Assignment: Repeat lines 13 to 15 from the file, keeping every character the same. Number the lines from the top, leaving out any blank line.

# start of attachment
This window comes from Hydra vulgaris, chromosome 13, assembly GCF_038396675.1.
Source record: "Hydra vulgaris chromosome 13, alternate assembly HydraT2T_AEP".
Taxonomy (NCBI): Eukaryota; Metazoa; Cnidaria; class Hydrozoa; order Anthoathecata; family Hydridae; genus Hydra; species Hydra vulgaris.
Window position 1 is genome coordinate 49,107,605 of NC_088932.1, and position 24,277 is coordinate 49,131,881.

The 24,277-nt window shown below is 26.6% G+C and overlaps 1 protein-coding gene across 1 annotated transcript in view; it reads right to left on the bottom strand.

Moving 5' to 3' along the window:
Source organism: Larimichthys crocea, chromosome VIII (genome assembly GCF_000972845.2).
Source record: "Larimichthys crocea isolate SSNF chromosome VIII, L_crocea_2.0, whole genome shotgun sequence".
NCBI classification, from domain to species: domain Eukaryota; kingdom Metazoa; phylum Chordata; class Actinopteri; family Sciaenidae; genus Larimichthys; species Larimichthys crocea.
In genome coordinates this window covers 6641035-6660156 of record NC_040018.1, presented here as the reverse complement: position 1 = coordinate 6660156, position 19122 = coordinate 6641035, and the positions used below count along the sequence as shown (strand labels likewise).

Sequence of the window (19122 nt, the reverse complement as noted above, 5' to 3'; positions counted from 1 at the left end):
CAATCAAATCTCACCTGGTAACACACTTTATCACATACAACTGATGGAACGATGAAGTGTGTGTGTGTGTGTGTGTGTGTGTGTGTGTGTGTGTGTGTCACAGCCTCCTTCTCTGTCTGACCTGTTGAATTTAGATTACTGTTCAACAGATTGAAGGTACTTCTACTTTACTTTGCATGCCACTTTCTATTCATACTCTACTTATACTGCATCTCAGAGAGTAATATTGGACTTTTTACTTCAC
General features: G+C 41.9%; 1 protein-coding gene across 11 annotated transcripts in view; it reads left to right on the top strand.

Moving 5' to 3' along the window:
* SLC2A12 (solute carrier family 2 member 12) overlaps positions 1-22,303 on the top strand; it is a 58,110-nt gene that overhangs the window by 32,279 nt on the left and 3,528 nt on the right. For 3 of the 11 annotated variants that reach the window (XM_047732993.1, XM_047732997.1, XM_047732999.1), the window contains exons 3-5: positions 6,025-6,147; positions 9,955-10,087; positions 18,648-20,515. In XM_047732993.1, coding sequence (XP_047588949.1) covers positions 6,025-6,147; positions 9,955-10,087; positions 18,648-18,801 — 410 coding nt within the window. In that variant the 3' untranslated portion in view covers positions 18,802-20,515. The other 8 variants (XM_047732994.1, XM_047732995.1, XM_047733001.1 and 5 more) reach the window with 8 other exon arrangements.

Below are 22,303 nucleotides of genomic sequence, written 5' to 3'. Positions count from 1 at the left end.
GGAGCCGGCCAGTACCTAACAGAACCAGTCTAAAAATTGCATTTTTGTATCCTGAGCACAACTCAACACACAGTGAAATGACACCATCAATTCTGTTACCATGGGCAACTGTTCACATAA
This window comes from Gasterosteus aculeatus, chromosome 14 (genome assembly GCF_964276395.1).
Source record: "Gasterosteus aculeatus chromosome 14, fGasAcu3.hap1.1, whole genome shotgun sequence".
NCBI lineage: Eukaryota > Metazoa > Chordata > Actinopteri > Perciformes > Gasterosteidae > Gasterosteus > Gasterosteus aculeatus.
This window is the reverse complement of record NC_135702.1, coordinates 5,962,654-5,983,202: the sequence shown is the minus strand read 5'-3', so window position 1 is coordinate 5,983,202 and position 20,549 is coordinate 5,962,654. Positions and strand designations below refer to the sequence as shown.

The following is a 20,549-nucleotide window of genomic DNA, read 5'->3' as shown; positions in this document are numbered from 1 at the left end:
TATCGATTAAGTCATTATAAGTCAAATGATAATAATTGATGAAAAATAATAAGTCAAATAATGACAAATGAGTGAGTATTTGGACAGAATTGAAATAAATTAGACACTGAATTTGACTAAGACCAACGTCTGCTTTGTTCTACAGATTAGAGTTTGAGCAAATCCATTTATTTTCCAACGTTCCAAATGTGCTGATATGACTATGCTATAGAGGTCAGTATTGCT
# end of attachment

General features: G+C 41.9%; 1 protein-coding gene across 11 annotated transcripts in view; it reads left to right on the top strand.

Moving 5' to 3' along the window:
* SLC2A12 (solute carrier family 2 member 12) overlaps positions 1-22,303 on the top strand; it is a 58,110-nt gene that overhangs the window by 32,279 nt on the left and 3,528 nt on the right. For 3 of the 11 annotated variants that reach the window (XM_047732993.1, XM_047732997.1, XM_047732999.1), the window contains exons 3-5: positions 6,025-6,147; positions 9,955-10,087; positions 18,648-20,515. In XM_047732993.1, coding sequence (XP_047588949.1) covers positions 6,025-6,147; positions 9,955-10,087; positions 18,648-18,801 — 410 coding nt within the window. In that variant the 3' untranslated portion in view covers positions 18,802-20,515. The other 8 variants (XM_047732994.1, XM_047732995.1, XM_047733001.1 and 5 more) reach the window with 8 other exon arrangements.